Other defendants face additional charges
Former FIFA Vice President Jeffrey Webb was charged Friday in connection with an ongoing Cayman Islands criminal investigation involving the award of a public hospital contract to a local company prosecutors allege was controlled by Webb’s close associate Canover Watson.
According to a press release issued Friday afternoon by the Cayman Islands Anti-Corruption Commission, both Watson and Webb have been jointly charged with two counts of conspiracy to defraud, contrary to common law, and with an additional count of breach of trust by a public official, contrary to the Cayman Islands Anti-Corruption Law.
In addition, Webb, Watson and Watson’s former personal assistant at Admiral Administration, Miriam Rodriguez, were jointly charged Friday with one count of conspiracy to convert criminal property, contrary to the Cayman Islands Penal Code and the Proceeds of Crime Law.
Watson and Rodriguez are due to appear in court Tuesday to answer the additional charges against them. The two had already been charged in connection with the CarePay investigation and were set to face trial on those charges in November.
A warrant for Webb was issued Friday from the Cayman Islands. He is currently being held in detention in Switzerland following his arrest on May 27 in connection with U.S.-based racketeering and bribery charges.
Local police said they would begin extradition proceedings for Webb in Switzerland.
The announcement by the Anti-Corruption Commission Friday marks the first time Webb has been publicly linked to the hospital contract investigation here in Cayman.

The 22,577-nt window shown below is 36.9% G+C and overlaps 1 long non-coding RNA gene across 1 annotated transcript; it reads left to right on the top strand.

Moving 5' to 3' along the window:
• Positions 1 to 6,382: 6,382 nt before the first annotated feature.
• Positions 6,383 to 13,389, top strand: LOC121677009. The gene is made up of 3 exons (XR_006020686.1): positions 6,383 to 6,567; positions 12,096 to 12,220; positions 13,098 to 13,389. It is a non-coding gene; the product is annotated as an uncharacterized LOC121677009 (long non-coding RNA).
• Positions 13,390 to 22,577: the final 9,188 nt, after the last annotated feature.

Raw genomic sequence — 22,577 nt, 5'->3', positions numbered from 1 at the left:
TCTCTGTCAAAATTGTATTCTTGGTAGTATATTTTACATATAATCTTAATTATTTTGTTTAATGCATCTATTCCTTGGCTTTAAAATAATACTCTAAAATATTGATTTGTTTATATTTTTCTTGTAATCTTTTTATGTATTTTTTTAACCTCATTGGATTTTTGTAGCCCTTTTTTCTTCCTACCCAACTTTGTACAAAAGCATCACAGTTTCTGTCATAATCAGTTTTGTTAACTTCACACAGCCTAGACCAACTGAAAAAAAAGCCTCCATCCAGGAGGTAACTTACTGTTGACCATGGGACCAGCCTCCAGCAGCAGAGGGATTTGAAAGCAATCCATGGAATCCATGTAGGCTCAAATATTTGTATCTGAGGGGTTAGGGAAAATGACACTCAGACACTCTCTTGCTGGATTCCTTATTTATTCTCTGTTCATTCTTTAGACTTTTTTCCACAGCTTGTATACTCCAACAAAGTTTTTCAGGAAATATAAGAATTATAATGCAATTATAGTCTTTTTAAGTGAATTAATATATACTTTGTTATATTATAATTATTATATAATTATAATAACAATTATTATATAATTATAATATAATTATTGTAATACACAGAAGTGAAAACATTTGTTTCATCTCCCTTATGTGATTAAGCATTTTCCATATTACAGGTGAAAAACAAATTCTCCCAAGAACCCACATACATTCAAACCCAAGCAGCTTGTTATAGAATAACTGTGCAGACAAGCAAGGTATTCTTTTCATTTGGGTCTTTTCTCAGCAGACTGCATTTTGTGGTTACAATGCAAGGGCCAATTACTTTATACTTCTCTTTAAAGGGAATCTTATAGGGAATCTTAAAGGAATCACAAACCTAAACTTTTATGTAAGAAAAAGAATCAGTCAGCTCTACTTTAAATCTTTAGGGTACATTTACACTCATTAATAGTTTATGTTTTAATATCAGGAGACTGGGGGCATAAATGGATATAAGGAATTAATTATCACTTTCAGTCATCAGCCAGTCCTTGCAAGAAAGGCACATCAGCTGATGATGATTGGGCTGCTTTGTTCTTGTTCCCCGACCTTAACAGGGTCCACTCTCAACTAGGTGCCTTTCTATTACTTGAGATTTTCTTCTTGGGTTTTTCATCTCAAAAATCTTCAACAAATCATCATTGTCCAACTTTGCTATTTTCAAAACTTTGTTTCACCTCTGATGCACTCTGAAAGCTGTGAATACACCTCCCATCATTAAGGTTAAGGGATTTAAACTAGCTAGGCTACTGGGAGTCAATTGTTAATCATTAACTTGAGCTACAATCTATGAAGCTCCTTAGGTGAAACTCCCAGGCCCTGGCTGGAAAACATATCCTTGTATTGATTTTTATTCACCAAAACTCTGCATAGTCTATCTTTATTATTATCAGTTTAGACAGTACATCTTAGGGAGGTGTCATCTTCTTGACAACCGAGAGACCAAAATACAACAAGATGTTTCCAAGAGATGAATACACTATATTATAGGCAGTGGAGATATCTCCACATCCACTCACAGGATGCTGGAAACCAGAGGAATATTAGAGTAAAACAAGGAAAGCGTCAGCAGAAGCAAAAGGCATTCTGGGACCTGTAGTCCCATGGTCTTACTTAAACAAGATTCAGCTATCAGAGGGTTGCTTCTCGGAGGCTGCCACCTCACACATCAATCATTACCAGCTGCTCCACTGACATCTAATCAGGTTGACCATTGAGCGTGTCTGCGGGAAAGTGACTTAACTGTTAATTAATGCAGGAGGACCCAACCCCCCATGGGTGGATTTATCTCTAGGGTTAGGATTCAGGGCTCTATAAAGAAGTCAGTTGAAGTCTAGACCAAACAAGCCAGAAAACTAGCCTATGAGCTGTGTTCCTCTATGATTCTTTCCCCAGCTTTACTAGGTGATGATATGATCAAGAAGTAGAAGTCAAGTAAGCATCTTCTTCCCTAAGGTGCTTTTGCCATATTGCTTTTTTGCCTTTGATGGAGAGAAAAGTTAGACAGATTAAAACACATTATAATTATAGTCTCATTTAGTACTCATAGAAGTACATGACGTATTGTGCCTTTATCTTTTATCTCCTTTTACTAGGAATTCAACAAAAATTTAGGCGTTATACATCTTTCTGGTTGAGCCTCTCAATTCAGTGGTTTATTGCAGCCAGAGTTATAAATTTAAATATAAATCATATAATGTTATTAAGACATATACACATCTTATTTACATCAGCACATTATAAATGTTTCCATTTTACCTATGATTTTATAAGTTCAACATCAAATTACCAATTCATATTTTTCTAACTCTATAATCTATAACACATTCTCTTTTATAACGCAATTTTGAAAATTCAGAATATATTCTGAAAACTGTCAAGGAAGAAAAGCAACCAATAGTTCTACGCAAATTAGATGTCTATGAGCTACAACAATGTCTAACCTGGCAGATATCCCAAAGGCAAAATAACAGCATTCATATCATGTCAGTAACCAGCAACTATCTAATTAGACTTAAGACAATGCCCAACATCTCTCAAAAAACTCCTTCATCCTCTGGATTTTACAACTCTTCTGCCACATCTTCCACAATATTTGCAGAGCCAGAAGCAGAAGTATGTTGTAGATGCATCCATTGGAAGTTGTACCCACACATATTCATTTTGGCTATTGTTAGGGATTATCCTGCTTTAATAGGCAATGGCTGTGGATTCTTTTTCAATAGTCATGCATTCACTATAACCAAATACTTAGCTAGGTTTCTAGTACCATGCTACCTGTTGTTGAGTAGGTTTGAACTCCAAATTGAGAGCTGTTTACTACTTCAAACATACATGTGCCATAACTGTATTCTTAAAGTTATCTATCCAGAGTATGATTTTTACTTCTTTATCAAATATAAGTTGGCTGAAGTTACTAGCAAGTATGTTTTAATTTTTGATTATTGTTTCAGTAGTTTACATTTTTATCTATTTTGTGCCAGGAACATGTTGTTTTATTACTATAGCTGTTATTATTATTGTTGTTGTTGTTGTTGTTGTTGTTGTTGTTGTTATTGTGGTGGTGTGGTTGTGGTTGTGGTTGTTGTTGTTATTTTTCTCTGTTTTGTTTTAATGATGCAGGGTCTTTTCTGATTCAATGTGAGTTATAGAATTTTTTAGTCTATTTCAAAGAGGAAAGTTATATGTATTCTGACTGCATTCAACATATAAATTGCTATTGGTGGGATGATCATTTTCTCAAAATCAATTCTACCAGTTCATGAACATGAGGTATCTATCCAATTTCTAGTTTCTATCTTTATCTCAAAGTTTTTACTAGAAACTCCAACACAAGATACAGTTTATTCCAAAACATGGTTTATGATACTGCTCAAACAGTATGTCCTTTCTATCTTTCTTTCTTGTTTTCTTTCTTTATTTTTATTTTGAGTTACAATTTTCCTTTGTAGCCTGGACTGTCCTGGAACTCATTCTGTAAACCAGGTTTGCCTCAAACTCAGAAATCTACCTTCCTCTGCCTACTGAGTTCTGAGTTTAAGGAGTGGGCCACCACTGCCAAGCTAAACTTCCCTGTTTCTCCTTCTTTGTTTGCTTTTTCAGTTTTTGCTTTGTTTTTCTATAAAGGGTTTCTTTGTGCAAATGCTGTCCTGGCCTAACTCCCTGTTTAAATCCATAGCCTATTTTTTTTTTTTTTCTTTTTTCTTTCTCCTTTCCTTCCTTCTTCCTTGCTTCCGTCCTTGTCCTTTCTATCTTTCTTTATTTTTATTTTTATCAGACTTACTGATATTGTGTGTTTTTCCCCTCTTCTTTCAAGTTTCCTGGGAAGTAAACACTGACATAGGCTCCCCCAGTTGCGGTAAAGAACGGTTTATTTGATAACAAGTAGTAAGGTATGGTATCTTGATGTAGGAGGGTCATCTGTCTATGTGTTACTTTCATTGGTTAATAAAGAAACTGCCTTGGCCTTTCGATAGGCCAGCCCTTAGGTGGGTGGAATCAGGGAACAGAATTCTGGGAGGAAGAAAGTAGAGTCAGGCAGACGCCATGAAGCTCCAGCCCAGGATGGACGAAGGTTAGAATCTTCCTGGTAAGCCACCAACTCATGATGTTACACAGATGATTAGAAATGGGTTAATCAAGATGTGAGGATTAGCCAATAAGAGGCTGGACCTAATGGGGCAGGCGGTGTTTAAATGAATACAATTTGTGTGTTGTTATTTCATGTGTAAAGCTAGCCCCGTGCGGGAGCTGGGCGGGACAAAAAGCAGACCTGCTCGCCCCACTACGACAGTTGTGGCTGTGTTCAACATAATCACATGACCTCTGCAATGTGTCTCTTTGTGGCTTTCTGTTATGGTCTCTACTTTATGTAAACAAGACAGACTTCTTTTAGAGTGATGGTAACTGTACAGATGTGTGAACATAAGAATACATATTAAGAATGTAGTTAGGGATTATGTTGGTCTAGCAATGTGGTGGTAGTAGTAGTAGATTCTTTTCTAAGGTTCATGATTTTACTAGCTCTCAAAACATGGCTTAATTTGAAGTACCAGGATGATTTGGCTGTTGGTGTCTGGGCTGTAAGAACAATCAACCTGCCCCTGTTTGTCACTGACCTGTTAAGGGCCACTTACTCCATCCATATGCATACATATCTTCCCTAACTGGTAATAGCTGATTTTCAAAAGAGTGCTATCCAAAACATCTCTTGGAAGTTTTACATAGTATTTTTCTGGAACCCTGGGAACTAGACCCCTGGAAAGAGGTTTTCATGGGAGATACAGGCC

Watson faces 10 charges in Cayman Islands Grand Court for which he is due to stand trial in November, including six charges for alleged money laundering.
Rodriguez also faces two charges of money laundering in the Grand Court and a November trial date. The money laundering allegations against Rodriguez relate to separate amounts totaling US$25,000 and US$30,000 that she is accused of handling on behalf of Watson.
The money laundering charges allege that in June and July 2012, Rodriguez possessed “criminal property” that represented, either directly or indirectly, the benefits of criminal conduct totaling US$55,000.
The allegation in the charges against Rodriguez is that while working at Admiral Administration, she received cash in envelopes from “persons involved in AIS” and “forwarded it on to a third party without disclosing the same.”
The third party referred to, but not named, in court records was not connected with Admiral Administration. AIS – Advanced Information Systems [Cayman] Ltd. – is a company in which Watson had a substantial beneficial interest, according to Crown prosecutors, and to which multimillion-dollar healthcare-related contracts were awarded while he served as chairman of the Cayman Islands Health Services Authority board of directors.
The money laundering charges against Watson relate to a total of US$169,000 and cover the period from Dec. 30, 2010, to June 2012. The charges are brought under the Proceeds of Crime Law. He is also charged with failing to disclose a pecuniary interest, breach of trust, fraud on the government and conflict of interest.
The charges relate to a period during which Watson approved and signed the contract for the Cayman Islands’ public healthcare patient swipe-card payment system – known as CarePay – and a second contract for a computerized pharmaceutical tracking system.